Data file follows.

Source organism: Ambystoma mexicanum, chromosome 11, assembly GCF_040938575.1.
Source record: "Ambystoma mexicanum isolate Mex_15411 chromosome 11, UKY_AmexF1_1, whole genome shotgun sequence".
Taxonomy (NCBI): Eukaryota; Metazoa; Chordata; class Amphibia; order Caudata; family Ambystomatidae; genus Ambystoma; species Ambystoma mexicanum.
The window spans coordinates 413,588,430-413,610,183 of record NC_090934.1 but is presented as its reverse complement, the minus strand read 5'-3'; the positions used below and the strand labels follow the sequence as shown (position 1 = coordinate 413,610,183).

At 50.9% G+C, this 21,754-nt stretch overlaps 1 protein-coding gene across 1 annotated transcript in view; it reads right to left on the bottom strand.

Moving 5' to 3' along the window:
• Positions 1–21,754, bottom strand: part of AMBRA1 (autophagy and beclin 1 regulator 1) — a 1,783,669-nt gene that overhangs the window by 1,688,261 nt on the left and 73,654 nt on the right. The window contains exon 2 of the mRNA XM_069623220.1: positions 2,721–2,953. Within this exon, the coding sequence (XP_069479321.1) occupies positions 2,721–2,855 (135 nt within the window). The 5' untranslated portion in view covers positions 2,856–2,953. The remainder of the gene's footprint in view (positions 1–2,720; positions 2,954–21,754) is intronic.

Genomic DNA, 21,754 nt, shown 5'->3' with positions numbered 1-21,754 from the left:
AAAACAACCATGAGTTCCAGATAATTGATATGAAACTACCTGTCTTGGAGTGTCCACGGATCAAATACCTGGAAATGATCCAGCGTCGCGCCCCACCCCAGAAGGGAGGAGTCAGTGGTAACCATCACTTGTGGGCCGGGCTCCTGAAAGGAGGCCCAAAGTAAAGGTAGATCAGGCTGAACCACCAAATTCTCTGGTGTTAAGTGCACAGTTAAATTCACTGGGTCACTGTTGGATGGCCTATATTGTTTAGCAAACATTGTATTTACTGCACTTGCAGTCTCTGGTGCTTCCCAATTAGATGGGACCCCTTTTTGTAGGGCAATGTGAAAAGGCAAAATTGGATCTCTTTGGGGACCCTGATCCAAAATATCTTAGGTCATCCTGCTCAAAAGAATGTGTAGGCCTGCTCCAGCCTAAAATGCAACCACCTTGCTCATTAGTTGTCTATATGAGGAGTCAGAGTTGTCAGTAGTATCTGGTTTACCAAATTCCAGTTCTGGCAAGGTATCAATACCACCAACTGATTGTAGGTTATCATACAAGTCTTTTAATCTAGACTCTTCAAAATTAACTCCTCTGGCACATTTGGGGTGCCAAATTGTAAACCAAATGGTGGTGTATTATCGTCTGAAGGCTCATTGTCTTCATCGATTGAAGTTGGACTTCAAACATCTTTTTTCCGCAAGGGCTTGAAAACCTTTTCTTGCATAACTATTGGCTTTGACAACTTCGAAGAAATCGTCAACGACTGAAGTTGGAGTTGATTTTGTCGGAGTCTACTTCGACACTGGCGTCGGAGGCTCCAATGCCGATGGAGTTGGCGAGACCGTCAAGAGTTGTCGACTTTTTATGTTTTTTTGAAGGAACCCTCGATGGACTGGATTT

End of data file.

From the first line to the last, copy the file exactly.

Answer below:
Source organism: Ambystoma mexicanum, chromosome 11, assembly GCF_040938575.1.
Source record: "Ambystoma mexicanum isolate Mex_15411 chromosome 11, UKY_AmexF1_1, whole genome shotgun sequence".
Taxonomy (NCBI): Eukaryota; Metazoa; Chordata; class Amphibia; order Caudata; family Ambystomatidae; genus Ambystoma; species Ambystoma mexicanum.
The window spans coordinates 413,588,430-413,610,183 of record NC_090934.1 but is presented as its reverse complement, the minus strand read 5'-3'; the positions used below and the strand labels follow the sequence as shown (position 1 = coordinate 413,610,183).

At 50.9% G+C, this 21,754-nt stretch overlaps 1 protein-coding gene across 1 annotated transcript in view; it reads right to left on the bottom strand.

Moving 5' to 3' along the window:
• Positions 1–21,754, bottom strand: part of AMBRA1 (autophagy and beclin 1 regulator 1) — a 1,783,669-nt gene that overhangs the window by 1,688,261 nt on the left and 73,654 nt on the right. The window contains exon 2 of the mRNA XM_069623220.1: positions 2,721–2,953. Within this exon, the coding sequence (XP_069479321.1) occupies positions 2,721–2,855 (135 nt within the window). The 5' untranslated portion in view covers positions 2,856–2,953. The remainder of the gene's footprint in view (positions 1–2,720; positions 2,954–21,754) is intronic.

Genomic DNA, 21,754 nt, shown 5'->3' with positions numbered 1-21,754 from the left:
AAAACAACCATGAGTTCCAGATAATTGATATGAAACTACCTGTCTTGGAGTGTCCACGGATCAAATACCTGGAAATGATCCAGCGTCGCGCCCCACCCCAGAAGGGAGGAGTCAGTGGTAACCATCACTTGTGGGCCGGGCTCCTGAAAGGAGGCCCAAAGTAAAGGTAGATCAGGCTGAACCACCAAATTCTCTGGTGTTAAGTGCACAGTTAAATTCACTGGGTCACTGTTGGATGGCCTATATTGTTTAGCAAACATTGTATTTACTGCACTTGCAGTCTCTGGTGCTTCCCAATTAGATGGGACCCCTTTTTGTAGGGCAATGTGAAAAGGCAAAATTGGATCTCTTTGGGGACCCTGATCCAAAATATCTTAGGTCATCCTGCTCAAAAGAATGTGTAGGCCTGCTCCAGCCTAAAATGCAACCACCTTGCTCATTAGTTGTCTATATGAGGAGTCAGAGTTGTCAGTAGTATCTGGTTTACCAAATTCCAGTTCTGGCAAGGTATCAATACCACCAACTGATTGTAGGTTATCATACAAGTCTTTTAATCTAGACTCTTCAAAATTAACTCCTCTGGCACATTTGGGGTGCCAAATTGTAAACCAAATGGTGGTGTATTATCGTCTGAAGGCTCATTGTCTTCATCGATTGAAGTTGGACTTCAAACATCTTTTTTCCGCAAGGGCTTGAAAACCTTTTCTTGCATAACTATTGGCTTTGACAACTTCGAAGAAATCGTCAACGACTGAAGTTGGAGTTGATTTTGTCGGAGTCTACTTCGACACTGGCGTCGGAGGCTCCAATGCCGATGGAGTTGGCGAGACCGTCAAGAGTTGTCGACTTTTTATGTTTTTTTGAAGGAACCCTCGATGGACTGGATTT